dara daniel


(text a screencap to) 408-909-5267 (909-JCOS)
FINEART@JCOSPLACE.COM // (call) 408-888-1500


Although my path as an artist has been a meandering one, I still feel a sense of continuity because it seems my propensity has always been to push my art to that line between representation and abstraction. More specifically, when looking at my recent work compared to the early figurative sculptures I find; although I embrace representing my subjects, my subjects are more about shapes, angles and curves and the abstract elements that create each form. Also, much like my sculptures my paintings are expressive, interpretive and archetypal portrayals of my subject matter and not entirely realistic.

Concerning my horse paintings, although I love discovering characteristics that make every horse unique, I am more interested in the horse as a metaphor. That is, each horse I paint is less about a specific horse and more about reflections of my lifelong impressions of the horse and Western culture and how I see horses as symbols of freedom, perseverance, and strength. I have always been fascinated by our relationship with the horse throughout time. To me, horses have an earthy quality and at the same time seem mystical. It is the spirit of the horse that I find exciting and inspirational, and what I want to capture in my paintings.

My bird paintings are similar to my horse paintings in that I have an interest in the bird in an allegorical sense and I love to romanticize them. I will often paint birds in an imagined environment of trees or sky to enhance the wild aspect of their being. Birds are also mystical symbols of freedom and often seem fantastical to me.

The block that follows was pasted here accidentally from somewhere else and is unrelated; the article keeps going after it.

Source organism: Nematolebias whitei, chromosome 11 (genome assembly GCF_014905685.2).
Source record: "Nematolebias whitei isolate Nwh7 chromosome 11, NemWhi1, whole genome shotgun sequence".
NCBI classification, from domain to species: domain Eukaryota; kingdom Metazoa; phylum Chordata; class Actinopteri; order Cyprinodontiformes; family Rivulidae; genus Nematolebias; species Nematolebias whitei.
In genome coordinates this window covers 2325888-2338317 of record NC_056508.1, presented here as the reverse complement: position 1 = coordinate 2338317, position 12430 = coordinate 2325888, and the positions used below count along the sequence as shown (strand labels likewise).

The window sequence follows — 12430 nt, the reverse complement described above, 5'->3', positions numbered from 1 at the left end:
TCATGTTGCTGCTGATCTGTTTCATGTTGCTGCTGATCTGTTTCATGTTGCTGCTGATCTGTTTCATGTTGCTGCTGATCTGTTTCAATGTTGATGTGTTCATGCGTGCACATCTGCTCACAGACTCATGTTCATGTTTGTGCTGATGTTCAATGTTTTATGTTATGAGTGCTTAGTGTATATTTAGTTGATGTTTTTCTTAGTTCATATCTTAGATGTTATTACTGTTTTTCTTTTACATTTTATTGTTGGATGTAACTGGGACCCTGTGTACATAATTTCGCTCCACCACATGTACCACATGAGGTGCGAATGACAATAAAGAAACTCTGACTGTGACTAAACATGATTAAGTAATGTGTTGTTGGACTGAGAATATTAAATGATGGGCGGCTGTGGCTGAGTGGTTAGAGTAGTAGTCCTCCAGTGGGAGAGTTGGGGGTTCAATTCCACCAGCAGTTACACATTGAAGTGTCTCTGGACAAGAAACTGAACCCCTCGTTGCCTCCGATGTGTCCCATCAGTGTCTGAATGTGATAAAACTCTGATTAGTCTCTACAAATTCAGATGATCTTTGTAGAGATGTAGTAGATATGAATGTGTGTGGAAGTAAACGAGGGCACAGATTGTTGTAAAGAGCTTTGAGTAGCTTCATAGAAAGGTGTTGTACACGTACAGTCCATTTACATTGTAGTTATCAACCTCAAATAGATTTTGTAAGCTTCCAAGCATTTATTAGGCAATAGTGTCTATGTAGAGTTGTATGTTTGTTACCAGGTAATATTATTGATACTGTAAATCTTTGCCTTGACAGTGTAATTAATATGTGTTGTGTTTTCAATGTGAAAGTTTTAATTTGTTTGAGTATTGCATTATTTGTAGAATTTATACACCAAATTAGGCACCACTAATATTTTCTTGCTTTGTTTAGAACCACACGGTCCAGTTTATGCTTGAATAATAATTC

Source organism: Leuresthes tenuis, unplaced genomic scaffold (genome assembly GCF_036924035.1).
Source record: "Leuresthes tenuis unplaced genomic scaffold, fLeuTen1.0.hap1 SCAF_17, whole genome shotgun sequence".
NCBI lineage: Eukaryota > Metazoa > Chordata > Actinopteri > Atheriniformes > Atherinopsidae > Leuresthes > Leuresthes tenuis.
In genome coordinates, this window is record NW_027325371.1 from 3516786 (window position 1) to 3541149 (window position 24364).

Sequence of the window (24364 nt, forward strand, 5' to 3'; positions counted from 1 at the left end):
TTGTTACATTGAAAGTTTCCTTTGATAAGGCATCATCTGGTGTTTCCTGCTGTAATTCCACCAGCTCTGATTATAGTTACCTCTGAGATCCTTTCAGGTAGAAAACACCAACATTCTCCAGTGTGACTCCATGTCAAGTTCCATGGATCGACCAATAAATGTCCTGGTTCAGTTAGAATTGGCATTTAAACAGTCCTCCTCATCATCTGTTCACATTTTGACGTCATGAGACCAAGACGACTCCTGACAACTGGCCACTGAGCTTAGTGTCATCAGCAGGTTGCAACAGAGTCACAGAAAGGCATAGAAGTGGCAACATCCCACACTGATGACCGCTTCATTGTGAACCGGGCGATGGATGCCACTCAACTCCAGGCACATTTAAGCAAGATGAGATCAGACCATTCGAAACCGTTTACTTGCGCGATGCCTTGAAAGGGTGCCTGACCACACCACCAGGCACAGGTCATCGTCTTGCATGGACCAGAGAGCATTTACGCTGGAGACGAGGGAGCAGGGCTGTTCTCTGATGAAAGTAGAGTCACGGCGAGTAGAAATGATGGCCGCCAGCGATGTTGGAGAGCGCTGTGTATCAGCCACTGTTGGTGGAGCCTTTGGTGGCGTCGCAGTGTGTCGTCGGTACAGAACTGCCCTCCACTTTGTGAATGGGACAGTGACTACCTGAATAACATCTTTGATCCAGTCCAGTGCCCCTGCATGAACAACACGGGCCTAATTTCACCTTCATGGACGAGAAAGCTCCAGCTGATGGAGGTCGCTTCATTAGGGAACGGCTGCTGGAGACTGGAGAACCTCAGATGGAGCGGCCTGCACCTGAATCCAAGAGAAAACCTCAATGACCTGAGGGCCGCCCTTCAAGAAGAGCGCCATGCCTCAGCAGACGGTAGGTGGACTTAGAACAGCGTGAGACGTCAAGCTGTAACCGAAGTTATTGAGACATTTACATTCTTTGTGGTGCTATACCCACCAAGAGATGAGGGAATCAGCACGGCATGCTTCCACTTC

For all my paintings, regardless of the subject or medium, I simplify and idealize my compositions and arranging elements to accomplish visual balance. My color choices are inventive and either complementary or contrasting. I usually choose to exaggerate color to convey moods. While I paint, I rely on my innate sense of design and orchestrate all the available visual element: form, shape, line, and color. As each painting evolves, I become open to the accidents that happen and will often expose each layer of color here and there to give the viewer a sense of my process. As each painting becomes lively and emotive, I discover what I need to do to bring each one to completion. And although my best work often begins with a sound structure, I find my process to be intuitive and often playful much like my sculpting process of the past. I also love exploring textures and often apply generous layers of Acrylic mediums to the canvas using palette knives and sometimes incorporate mortar and sand with a binder for a gritty look. Sometimes I use molding paste to build up forms like horses or birds to achieve a sculptural relief effect.

Finally, it is important to me to paint paintings that have personality and delight the viewer's visual sense, and I have sincere gratitude to those who find my artwork evocative. I see my artwork appreciated by those that share a sense of connection and wonder to nature and love for our natural surroundings and the life within.